You must stop smoking cigarettes if you are on Suboxone: I have searched the literature and I have talked to folks at Reckitt Benckiser, and I can find no evidence to back up this claim. Scientifically, I cannot think of a reason that cigarette smoking would affect the absorption of buprenorphine, except perhaps to increase production of saliva, diluting the buprenorphine in solution and reducing diffusion into tissues. I doubt this would have any significant effect on the bio-availability of buprenorphine, and my clinical experiences backs that up. Patients in my practice who smoke have had normal responses to buprenorphine or Suboxone.
You can’t take pain pills if you are on Suboxone: Actually you can, but they will only reduce pain if the dose is sufficient. I often use this approach to treat people on buprenorphine who undergo surgery. But problems ARE caused if a person does things in the opposite order. In that case—if someone taking opioid agonists then takes buprenorphine– there is risk that the person will develope precipitated withdrawal, depending on the amount of opioid agonist that was being used.
The longer you are on Suboxone, the harder it is to stop: I have read no studies supporting this oft-read comment, and I can think of NO reason that it would be true. The tolerance to buprenorphine is set by the ceiling effect of the drug, and once tolerance develops, typically by several weeks on the medication, longer periods of time do not push tolerance higher.
The film formulation is safer than the tablet. Says who? If we are worrying about kids getting their hands on Suboxone, yes—the little orange tablets look like candy to a toddler. But little red strips of flavored material appear appetizing as well. ALL medications should be kept away from children. If the safety concerns are directed toward patients—for example one doctor told me he prescribes the film because it cannot be crushed—remember that crushing Suboxone is not a problem. I SUSPECT (only my opinion) that the change in formulation was a marketing ploy aimed toward preventing acceptance of generic buprenorphine tablets. Reckitt Benckiser apparently convinced the state of Wisconsin to cover the film exclusively, rather than allow addicts the choice of taking generic buprenorphine—a medication that works exactly the same as Suboxone, at about half the cost.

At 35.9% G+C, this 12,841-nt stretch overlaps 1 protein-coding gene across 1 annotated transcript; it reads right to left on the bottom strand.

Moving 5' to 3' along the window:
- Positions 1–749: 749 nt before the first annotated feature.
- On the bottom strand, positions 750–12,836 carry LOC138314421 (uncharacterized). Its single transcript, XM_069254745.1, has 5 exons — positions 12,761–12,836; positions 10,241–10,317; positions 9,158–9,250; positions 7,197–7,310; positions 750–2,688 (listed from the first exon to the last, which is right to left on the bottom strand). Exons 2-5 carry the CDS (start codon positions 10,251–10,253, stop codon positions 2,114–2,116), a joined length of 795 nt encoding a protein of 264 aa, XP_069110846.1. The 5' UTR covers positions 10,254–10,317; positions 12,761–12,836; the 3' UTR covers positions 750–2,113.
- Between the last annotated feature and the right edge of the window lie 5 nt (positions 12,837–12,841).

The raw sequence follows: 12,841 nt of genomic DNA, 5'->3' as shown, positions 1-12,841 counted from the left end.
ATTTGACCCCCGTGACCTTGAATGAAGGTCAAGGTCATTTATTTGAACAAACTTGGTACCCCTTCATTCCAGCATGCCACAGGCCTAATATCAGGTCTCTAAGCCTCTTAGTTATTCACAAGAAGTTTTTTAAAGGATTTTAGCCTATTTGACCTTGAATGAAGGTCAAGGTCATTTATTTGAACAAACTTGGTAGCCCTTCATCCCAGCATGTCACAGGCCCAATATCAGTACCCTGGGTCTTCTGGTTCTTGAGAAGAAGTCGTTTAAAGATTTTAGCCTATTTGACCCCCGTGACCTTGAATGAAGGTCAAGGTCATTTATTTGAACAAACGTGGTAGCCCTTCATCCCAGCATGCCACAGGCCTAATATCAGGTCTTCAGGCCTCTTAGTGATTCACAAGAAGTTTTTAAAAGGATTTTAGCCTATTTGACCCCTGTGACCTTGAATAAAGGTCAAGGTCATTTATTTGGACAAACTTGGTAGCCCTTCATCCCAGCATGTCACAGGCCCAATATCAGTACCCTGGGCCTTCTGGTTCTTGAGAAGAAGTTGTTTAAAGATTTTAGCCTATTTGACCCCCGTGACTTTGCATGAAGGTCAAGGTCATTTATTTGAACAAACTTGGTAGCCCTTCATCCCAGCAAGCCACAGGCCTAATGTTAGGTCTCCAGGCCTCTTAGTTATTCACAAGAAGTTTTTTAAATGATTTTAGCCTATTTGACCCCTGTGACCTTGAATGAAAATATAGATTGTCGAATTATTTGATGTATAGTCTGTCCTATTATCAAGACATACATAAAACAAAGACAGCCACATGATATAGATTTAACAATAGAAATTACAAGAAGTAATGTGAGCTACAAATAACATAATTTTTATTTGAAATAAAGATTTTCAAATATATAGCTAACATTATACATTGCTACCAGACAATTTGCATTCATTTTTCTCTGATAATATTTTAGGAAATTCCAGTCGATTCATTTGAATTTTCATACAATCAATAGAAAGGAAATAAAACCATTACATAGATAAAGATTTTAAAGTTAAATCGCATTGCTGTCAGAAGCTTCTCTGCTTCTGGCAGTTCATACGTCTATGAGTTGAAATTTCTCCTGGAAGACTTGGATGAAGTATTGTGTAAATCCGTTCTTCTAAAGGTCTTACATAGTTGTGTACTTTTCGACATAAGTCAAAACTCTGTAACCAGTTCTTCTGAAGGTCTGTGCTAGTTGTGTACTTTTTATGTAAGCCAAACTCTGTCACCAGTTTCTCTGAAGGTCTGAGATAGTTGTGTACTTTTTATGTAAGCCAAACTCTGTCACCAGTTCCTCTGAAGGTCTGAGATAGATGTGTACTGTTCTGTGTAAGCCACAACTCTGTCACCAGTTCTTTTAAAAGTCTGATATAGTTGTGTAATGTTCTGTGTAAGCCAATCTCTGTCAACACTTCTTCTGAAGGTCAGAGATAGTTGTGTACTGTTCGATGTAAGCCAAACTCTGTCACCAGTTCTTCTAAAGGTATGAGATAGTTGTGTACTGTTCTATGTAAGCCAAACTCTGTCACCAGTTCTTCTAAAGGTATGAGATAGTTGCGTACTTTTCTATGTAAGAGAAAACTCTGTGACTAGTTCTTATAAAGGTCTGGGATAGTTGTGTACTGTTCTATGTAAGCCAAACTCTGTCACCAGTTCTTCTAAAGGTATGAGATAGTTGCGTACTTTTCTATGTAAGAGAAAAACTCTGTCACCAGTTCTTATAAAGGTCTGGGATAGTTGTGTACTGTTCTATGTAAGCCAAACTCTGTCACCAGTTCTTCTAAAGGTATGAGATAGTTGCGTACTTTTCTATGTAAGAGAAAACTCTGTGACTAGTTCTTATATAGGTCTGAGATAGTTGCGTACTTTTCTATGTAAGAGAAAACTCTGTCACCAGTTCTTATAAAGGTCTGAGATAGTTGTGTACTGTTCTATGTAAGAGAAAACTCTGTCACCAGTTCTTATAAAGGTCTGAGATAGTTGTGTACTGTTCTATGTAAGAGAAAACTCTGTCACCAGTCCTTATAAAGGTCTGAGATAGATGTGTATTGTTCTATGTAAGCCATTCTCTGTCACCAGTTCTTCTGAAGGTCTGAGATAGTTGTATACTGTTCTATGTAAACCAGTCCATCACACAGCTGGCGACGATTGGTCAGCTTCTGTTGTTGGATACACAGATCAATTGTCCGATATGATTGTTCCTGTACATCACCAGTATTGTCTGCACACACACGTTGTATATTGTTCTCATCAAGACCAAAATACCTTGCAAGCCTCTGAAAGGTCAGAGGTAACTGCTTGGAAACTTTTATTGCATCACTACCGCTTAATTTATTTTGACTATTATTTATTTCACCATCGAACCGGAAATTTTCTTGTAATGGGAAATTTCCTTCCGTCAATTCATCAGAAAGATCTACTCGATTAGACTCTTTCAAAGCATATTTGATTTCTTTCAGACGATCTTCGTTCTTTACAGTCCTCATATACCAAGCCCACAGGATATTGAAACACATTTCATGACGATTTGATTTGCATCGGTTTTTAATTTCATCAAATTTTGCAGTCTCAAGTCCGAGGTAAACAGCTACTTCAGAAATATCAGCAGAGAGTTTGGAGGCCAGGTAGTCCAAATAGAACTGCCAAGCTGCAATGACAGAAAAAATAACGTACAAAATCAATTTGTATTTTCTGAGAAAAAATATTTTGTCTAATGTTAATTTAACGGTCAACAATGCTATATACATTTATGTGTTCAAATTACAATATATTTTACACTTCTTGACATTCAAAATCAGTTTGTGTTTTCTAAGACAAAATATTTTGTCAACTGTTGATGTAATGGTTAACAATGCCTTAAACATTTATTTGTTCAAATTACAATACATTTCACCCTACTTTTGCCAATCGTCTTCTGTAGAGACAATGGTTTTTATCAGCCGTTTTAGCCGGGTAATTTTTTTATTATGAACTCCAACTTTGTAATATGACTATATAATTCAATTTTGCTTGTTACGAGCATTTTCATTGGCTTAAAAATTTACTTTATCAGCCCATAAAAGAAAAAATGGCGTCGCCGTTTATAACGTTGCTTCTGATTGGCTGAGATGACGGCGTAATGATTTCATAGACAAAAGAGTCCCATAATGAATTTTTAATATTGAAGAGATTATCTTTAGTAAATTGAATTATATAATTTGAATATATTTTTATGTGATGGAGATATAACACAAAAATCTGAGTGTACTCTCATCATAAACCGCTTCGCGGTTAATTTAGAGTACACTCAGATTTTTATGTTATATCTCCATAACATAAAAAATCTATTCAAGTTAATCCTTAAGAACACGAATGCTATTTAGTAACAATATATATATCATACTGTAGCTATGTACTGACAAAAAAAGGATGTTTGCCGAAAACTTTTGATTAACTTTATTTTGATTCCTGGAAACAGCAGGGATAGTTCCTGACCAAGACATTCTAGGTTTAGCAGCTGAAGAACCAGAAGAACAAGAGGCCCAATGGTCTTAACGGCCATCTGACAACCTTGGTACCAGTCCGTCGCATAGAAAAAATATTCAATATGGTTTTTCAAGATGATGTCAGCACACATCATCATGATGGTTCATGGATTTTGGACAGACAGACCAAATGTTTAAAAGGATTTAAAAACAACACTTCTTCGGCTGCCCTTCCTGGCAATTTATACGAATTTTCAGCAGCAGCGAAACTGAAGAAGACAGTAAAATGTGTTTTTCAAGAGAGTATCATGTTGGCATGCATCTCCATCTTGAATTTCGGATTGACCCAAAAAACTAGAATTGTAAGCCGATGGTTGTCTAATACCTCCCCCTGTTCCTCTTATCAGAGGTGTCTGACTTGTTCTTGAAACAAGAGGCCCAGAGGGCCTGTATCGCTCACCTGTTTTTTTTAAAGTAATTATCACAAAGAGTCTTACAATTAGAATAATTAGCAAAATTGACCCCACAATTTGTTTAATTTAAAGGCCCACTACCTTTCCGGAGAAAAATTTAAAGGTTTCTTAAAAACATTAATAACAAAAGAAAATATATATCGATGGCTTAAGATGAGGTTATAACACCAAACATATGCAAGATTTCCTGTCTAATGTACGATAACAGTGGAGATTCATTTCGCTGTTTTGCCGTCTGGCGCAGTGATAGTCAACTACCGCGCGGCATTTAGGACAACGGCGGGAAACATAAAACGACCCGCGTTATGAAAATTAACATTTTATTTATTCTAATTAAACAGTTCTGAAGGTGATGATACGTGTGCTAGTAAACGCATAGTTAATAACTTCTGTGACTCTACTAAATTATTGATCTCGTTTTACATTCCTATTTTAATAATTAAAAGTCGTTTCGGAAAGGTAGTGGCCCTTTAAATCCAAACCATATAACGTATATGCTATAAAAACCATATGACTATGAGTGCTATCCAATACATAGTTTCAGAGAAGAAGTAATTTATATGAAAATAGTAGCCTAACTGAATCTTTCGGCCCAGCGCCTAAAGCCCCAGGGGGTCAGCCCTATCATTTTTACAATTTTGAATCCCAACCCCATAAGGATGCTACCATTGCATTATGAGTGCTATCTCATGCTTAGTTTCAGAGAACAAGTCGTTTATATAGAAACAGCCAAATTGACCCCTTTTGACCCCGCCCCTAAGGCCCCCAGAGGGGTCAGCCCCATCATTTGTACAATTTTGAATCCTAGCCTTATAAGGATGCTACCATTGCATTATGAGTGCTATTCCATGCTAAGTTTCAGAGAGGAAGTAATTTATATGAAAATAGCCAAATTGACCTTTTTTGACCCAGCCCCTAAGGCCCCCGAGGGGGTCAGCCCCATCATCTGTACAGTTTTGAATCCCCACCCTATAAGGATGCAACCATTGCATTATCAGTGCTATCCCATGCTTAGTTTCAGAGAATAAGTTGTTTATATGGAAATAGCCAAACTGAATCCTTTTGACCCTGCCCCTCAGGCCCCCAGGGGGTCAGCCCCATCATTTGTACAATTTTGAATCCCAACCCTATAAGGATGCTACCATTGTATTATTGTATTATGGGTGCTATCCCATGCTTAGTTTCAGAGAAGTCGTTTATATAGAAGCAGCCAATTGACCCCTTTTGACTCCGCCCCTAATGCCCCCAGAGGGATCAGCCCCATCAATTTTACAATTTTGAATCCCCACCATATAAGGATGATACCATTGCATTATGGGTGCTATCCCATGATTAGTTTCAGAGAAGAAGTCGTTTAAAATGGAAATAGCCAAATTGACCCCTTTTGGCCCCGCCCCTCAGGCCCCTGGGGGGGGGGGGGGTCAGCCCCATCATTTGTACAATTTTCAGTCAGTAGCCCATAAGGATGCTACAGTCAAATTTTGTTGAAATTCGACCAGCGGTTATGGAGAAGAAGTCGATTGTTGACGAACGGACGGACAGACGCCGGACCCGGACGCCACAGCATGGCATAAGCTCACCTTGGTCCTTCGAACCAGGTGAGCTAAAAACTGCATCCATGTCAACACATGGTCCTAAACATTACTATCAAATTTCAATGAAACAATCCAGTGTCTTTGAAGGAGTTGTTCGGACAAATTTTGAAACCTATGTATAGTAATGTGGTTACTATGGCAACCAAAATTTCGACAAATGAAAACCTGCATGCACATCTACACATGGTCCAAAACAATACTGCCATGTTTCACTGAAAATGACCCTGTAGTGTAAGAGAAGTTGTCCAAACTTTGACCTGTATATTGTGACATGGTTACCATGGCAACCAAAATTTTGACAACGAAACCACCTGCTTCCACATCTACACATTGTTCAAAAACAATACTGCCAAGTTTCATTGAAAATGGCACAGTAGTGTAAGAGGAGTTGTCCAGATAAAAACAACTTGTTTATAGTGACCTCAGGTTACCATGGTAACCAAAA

I think you get the idea. Whether thinking about Suboxone or another medication, I urge readers to always ask the question, ‘says who?’ There are MANY experts out there on the internet—and some exhibit more restraint in their comments than others. Ask yourself, what is the mechanism for what is being described? And if it doesn’t seem to make sense, consider that just perhaps, you’re the right one.
Photo by Kevin Clauson, available under a Creative Commons attribution license.
This post currently has
You can read the comments or leave your own thoughts.
Last reviewed: 29 Aug 2011